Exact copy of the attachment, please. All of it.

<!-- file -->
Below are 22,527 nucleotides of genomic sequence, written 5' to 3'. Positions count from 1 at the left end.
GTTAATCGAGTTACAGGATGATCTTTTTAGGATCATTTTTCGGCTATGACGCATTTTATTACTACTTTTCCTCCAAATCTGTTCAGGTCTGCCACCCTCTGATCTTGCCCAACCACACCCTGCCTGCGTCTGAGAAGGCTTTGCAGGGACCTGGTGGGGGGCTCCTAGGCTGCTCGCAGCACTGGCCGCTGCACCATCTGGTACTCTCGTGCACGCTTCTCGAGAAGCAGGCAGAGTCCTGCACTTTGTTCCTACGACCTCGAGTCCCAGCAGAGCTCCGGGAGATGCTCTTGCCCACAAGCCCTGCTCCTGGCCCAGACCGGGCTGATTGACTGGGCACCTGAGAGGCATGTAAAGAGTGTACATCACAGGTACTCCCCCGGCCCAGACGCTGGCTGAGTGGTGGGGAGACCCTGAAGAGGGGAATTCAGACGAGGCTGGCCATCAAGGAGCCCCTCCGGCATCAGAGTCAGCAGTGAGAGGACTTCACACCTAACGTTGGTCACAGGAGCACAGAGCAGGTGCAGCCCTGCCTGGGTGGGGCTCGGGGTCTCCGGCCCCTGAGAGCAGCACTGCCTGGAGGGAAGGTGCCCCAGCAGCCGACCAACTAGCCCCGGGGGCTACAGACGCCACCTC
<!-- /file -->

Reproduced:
Below are 22,527 nucleotides of genomic sequence, written 5' to 3'. Positions count from 1 at the left end.
GTTAATCGAGTTACAGGATGATCTTTTTAGGATCATTTTTCGGCTATGACGCATTTTATTACTACTTTTCCTCCAAATCTGTTCAGGTCTGCCACCCTCTGATCTTGCCCAACCACACCCTGCCTGCGTCTGAGAAGGCTTTGCAGGGACCTGGTGGGGGGCTCCTAGGCTGCTCGCAGCACTGGCCGCTGCACCATCTGGTACTCTCGTGCACGCTTCTCGAGAAGCAGGCAGAGTCCTGCACTTTGTTCCTACGACCTCGAGTCCCAGCAGAGCTCCGGGAGATGCTCTTGCCCACAAGCCCTGCTCCTGGCCCAGACCGGGCTGATTGACTGGGCACCTGAGAGGCATGTAAAGAGTGTACATCACAGGTACTCCCCCGGCCCAGACGCTGGCTGAGTGGTGGGGAGACCCTGAAGAGGGGAATTCAGACGAGGCTGGCCATCAAGGAGCCCCTCCGGCATCAGAGTCAGCAGTGAGAGGACTTCACACCTAACGTTGGTCACAGGAGCACAGAGCAGGTGCAGCCCTGCCTGGGTGGGGCTCGGGGTCTCCGGCCCCTGAGAGCAGCACTGCCTGGAGGGAAGGTGCCCCAGCAGCCGACCAACTAGCCCCGGGGGCTACAGACGCCACCTC